As a health care reporter whose father is a scientist and sister is a doctor, Alexandra Glorioso, who last year was diagnosed with breast cancer, felt like "one of the best equipped people to navigate" breast cancer treatment, she writes in Politico Magazine. However, Glorioso notes that, "much of the time," she has felt "totally buried" while trying to "navigat[e] the system."
New infographic: Charting the cancer patient journey—from diagnosis to survivorship
In August 2018, Brian Czerniecki, who leads the breast cancer department at the Tampa-based Moffitt Cancer Center, called Glorioso with the results of final lab tests that showed Glorioso she had Stage II cancer in her left breast. Glorioso's medical tests showed she had six tumors in her left breast, as well as three tumors in the lymph nodes underneath her left armpit.
Glorioso writes that, at that moment, she "breathe[d] for the first time in weeks and tune[d] out [Czernieck's] technical talk." The cancer was "Stage II," which she knew meant "the cancer ha[d]n't advanced far enough throughout [her] body to be seriously life-threatening."
The first big question: treatment options
Glorioso writes that, over the course of her first year of treatment, she had to make deeply personal and sometimes life-or-death decisions about her care. "While doctors can guide you through decisions, when it comes to breast cancer treatment, few will make them for you," she writes.
The first decision regarded her treatment. Glorioso's cancer feeds on estrogen, and her doctor recommended that Glorioso delay radiation and surgery, and instead undergo chemotherapy while enrolling in a clinical trial testing an experimental cancer treatment.
Glorioso agreed to meet with Czerniecki and her oncologist, Heather Han, to determine which clinical trial options available at the Moffitt Cancer Center—which is about four hours from where she lives in Tallahassee—were right for her, and whether she would prefer to forgo the experimental treatments, which might not work, and instead receive only chemotherapy at a Tallahassee hospital.
During a nearly hour-long meeting, Han explained the clinical trial options to Glorioso, including one that "involves some of the latest immunotherapy drugs and [a] second [that] has shown good preliminary results for patients with estrogen-driven cancer like [hers]," Glorioso writes.
Han then gave Glorioso two days to decide whether she wanted to enroll in one of the clinical trials, saying Glorioso needed to start her treatment soon, and noting that there is a possibility Glorioso might not qualify for the clinical trials.
Glorioso writes that, following the meeting, she weighed the pros and cons of each clinical trial with help from her father and then-boyfriend, now fiancé, Lawrence. She writes, "In my gut, I [was] leaning toward the [clinical trial] that has good preliminary results. It's a much simpler trial and would require me to travel to Moffitt less often."
However, her father, a geneticist who is involved in cancer research, called his colleagues to see their opinions, and one of her father's friends—Michael Lotze, an oncologist at the University of Pittsburgh—called her a few days later. During the call, Lotze explained to Glorioso the term "equipoise," which essentially means choosing the right clinical trial partially involves luck, because no one knows whether experimental treatments will work.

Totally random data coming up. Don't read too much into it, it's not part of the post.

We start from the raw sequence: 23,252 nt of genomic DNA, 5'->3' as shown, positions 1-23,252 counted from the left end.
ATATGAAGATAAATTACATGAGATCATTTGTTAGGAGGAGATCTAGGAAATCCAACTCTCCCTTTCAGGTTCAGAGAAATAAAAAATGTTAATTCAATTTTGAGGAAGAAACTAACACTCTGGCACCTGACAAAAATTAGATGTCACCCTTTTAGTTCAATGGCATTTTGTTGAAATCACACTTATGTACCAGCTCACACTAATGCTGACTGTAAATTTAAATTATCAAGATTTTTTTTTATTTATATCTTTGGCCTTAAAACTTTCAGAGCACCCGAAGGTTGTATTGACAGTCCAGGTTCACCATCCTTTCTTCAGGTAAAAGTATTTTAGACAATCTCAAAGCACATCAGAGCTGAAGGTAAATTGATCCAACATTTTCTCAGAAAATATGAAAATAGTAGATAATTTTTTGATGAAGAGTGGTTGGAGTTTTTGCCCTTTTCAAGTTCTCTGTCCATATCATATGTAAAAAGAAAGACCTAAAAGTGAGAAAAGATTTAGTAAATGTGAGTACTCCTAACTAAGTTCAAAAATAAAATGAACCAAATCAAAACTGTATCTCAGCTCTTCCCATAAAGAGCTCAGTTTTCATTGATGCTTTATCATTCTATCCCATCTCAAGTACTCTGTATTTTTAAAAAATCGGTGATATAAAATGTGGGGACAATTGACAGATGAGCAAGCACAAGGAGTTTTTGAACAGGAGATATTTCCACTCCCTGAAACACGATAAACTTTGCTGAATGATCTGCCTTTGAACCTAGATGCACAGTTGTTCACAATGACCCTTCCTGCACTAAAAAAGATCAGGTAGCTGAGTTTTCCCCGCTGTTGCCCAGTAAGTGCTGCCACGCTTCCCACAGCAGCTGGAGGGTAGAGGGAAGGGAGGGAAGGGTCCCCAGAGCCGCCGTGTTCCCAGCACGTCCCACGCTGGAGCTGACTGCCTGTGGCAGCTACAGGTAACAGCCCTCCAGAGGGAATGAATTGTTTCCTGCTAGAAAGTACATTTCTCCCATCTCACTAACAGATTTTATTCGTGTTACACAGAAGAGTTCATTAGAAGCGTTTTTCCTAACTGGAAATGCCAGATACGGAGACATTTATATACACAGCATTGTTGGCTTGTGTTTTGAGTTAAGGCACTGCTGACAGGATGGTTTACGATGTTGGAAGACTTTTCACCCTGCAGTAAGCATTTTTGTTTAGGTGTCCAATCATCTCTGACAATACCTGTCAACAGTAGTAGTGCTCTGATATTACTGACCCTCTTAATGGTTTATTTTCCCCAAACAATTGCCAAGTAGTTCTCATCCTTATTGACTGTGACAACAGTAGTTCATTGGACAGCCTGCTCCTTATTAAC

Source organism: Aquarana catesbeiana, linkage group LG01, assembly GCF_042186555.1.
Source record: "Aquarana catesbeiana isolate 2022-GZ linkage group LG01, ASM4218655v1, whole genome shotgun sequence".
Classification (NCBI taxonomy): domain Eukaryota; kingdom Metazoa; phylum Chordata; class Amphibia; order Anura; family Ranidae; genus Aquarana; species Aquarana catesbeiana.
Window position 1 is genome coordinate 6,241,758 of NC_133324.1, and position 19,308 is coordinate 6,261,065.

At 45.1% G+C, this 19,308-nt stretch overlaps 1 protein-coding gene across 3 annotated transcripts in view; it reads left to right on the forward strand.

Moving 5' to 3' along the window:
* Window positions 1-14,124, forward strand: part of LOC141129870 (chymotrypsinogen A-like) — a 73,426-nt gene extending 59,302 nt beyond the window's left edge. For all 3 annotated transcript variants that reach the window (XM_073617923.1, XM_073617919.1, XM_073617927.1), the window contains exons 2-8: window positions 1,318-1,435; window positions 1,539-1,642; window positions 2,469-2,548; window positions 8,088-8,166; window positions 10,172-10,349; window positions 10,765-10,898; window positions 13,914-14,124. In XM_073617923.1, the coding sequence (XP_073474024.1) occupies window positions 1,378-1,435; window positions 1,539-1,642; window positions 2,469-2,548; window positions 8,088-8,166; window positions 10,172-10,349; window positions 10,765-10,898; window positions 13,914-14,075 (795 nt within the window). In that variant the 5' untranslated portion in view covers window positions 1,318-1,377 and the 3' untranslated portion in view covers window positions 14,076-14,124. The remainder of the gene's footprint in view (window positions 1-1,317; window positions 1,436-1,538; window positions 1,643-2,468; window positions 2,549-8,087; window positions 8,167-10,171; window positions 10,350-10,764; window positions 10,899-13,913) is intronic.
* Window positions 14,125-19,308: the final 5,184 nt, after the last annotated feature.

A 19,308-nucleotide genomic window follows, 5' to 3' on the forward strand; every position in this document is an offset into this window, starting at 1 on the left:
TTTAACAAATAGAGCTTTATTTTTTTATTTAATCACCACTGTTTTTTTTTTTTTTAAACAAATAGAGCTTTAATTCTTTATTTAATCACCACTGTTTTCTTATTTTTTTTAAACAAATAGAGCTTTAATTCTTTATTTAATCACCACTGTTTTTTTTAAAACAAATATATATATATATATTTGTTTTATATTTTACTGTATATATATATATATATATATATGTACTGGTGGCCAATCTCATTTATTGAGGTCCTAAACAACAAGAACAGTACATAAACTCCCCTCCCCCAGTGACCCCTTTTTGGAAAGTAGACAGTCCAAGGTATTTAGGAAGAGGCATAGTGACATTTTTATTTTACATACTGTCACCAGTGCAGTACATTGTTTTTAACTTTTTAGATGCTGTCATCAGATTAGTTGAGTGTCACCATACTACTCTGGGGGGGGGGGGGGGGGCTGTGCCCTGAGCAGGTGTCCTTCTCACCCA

Ultimately, Glorioso decided to participate in the clinical trial with positive preliminary results in women with estrogen-driven breast cancer.
That wasn't the end of her choices
But Glorioso writes that, after deciding on her treatment option, she had other choices to make, as well. For example, Glorioso had to decide whether to be entirely treated at Moffitt or to find a local oncologist in Tallahassee. In addition, she had to determine whether she wanted to freeze her eggs for possible future fertility treatments, which would require her to produce estrogen and could cause her tumors to grow faster, or to essentially "put [her] ovaries to sleep" using a monthly shot, which would cause her to experience the symptoms of menopause.
Glorioso also had to decide on the method doctors would use to remove her tumors. She writes, "Czerniecki … want[ed] to just remove the tumors through a procedure called a lumpectomy as opposed to removing the entire breast through a mastectomy," but she had "reservations" about that approach. Glorioso recalls telling a nurse she was concerned that there would not "be any breast left" if she underwent a lumpectomy. On the other hand, "A mastectomy and reconstructive surgery are both far more extensive procedures than a lumpectomy," Glorioso writes.
Further, Glorioso writes that she also had to decide "whether to try and preserve [her] hair or to buy a wig or to go entirely bald" throughout her treatment.
And Glorioso still faces another major decision, she notes. "In five years, I will have another choice to make: Whether I'm going to stop menopause and have children. Getting pregnant would pump my body full of estrogen and potentially stimulate any micro tumors that are floating around in my blood, which are undetectable of course," she writes, adding, "I am not looking forward to that decision."
'Nothing … can prepare you'
Glorioso notes that, during the course of making decisions about her treatment, she received support from other cancer patients "who pass advice to one another—in [her] experience, over social media—about how to pick treatment programs and how to deal with their side effects.
However, she writes that "nothing—not even being a health care reporter, not even having a scientist as a father and a doctor as a sister—can prepare you for the immense number of complicated, sometimes life-or-death decisions the disease and the [health care] system force you to make about your own treatment, all on your own" (Glorioso, Politico Magazine, 11/10).